Botswana is working toward implementing the World Health Organization’s (WHO) strategy recommendations on traditional medicine, an official has said.
Sethomo Lelatisitswe, Botswana’s assistant minister of health, made the remarks Wednesday in Mahalapye, 200 km north of Gaborone, the capital of Botswana, during the commemoration of African Traditional Medicine Week.
The WHO Regional Committee for Africa has urged member states to prepare specific legislation to govern the practice of traditional medicine as part of their national health legislation, aiming for the effective development of traditional medicine.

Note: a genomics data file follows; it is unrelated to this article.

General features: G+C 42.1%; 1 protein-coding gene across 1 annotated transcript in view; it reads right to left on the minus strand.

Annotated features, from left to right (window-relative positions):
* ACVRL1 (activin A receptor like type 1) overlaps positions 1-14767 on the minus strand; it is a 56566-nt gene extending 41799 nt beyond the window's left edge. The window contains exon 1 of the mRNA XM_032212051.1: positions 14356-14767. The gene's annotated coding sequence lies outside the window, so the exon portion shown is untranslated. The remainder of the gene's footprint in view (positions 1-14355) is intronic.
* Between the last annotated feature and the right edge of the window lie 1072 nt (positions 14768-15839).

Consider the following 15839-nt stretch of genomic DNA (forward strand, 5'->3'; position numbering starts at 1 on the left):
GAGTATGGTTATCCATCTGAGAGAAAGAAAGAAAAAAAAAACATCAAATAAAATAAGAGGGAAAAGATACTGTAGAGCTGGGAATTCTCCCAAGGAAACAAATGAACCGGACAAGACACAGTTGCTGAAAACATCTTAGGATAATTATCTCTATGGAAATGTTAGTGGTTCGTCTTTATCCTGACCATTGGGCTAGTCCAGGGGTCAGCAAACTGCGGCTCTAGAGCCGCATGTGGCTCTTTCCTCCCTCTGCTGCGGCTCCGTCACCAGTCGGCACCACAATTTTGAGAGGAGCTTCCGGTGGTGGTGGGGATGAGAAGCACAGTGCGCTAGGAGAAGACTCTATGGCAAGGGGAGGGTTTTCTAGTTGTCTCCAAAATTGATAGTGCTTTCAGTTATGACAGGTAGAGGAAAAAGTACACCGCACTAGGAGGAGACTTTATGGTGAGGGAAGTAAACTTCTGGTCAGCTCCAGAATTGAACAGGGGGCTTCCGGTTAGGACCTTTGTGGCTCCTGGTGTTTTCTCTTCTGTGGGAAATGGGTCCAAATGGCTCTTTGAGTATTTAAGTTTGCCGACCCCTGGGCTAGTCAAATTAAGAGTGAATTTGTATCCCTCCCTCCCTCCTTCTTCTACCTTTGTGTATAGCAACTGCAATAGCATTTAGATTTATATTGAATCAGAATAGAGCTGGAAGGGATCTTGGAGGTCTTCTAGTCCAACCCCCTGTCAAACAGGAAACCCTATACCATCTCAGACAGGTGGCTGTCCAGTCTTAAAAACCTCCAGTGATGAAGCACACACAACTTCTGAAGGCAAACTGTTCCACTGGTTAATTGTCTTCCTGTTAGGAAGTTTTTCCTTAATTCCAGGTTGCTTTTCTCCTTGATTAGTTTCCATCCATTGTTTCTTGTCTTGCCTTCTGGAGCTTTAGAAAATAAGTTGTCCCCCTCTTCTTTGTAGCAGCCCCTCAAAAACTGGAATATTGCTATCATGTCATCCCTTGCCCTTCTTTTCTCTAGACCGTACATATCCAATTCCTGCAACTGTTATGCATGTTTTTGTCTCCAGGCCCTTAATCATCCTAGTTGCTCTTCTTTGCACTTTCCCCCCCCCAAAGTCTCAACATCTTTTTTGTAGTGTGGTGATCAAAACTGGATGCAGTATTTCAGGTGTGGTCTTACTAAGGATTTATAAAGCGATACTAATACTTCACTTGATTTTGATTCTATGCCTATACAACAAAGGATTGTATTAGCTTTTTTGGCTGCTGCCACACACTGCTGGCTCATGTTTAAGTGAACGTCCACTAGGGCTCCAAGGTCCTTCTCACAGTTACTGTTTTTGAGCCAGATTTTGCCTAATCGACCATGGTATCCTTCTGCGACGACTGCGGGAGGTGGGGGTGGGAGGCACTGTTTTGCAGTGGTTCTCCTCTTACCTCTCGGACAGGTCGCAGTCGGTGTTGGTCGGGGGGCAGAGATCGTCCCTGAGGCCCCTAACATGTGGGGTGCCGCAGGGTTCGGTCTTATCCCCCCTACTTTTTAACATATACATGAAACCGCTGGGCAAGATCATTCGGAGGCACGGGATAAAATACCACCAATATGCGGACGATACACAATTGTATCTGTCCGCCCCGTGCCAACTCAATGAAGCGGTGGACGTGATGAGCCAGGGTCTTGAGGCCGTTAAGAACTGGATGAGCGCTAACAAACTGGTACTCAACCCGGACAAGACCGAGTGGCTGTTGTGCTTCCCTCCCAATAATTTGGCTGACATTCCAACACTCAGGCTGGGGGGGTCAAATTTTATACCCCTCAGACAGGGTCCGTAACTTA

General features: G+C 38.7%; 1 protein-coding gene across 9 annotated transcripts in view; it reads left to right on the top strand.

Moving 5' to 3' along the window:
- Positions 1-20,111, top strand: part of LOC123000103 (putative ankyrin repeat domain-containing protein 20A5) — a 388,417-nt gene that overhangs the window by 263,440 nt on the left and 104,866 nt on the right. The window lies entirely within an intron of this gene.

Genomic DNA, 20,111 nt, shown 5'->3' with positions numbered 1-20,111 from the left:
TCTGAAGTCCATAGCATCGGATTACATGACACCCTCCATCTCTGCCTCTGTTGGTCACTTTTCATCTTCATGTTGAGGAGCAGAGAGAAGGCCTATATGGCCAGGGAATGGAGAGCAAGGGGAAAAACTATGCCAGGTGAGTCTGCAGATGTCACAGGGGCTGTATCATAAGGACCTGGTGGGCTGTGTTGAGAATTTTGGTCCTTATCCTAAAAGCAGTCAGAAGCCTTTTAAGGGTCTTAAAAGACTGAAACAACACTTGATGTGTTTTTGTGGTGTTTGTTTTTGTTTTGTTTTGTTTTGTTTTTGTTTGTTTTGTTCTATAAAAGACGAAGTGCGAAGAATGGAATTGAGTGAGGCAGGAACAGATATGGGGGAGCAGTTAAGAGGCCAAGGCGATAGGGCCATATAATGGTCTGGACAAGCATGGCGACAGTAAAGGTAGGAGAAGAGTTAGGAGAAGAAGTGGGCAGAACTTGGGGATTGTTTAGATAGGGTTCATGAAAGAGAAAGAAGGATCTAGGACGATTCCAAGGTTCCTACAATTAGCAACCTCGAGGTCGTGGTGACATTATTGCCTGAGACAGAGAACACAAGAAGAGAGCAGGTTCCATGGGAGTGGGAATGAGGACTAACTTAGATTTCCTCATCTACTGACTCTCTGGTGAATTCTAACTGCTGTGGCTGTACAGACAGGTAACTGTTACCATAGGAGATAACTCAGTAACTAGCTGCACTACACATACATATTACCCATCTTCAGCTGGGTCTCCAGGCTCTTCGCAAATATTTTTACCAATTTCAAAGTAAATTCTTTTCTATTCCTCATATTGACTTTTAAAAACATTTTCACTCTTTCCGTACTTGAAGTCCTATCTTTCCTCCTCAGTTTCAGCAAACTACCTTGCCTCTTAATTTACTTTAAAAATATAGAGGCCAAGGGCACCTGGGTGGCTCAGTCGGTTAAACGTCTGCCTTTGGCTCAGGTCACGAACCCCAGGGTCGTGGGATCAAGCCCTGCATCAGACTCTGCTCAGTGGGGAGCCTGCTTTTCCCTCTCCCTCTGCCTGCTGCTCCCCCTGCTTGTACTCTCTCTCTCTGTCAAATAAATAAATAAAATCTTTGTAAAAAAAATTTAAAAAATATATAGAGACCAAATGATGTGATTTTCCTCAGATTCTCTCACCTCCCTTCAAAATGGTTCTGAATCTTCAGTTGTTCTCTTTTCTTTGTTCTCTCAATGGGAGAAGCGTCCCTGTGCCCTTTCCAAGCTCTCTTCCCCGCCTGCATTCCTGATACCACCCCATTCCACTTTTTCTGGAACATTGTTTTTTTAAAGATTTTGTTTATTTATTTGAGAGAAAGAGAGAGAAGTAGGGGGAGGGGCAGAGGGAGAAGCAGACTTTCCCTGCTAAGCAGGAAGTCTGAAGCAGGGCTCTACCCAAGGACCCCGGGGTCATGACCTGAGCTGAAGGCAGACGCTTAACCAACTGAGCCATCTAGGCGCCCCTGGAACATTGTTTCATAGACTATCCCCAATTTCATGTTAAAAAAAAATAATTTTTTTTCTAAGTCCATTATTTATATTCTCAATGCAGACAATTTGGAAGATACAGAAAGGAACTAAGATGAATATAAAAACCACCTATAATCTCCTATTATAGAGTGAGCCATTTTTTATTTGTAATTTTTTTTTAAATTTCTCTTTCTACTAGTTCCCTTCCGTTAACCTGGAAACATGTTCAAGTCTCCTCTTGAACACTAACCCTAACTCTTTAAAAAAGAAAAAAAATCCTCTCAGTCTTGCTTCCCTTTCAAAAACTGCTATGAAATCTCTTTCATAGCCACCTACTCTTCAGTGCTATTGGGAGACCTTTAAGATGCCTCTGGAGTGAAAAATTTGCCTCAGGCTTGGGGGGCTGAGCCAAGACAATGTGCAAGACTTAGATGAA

“Botswana has always engaged and involved traditional medicine practitioners as key stakeholders in the delivery of primary health care under the principle of community involvement and participation,” Lelatisitswe said.
Lelatisitswe said that an estimated 40 percent of Botswana’s population relies on traditional medicine for their basic health needs.
In some cases, according to Lelatisitswe, traditional medicine is the only healthcare service available, accessible, and affordable to many people in the southern African country.
“In this case, the significant contribution of traditional medicine as a major provider of healthcare services in Africa cannot be underestimated,” said Lelatisitswe, adding that the strategy promotes the development and local production of medicinal plants.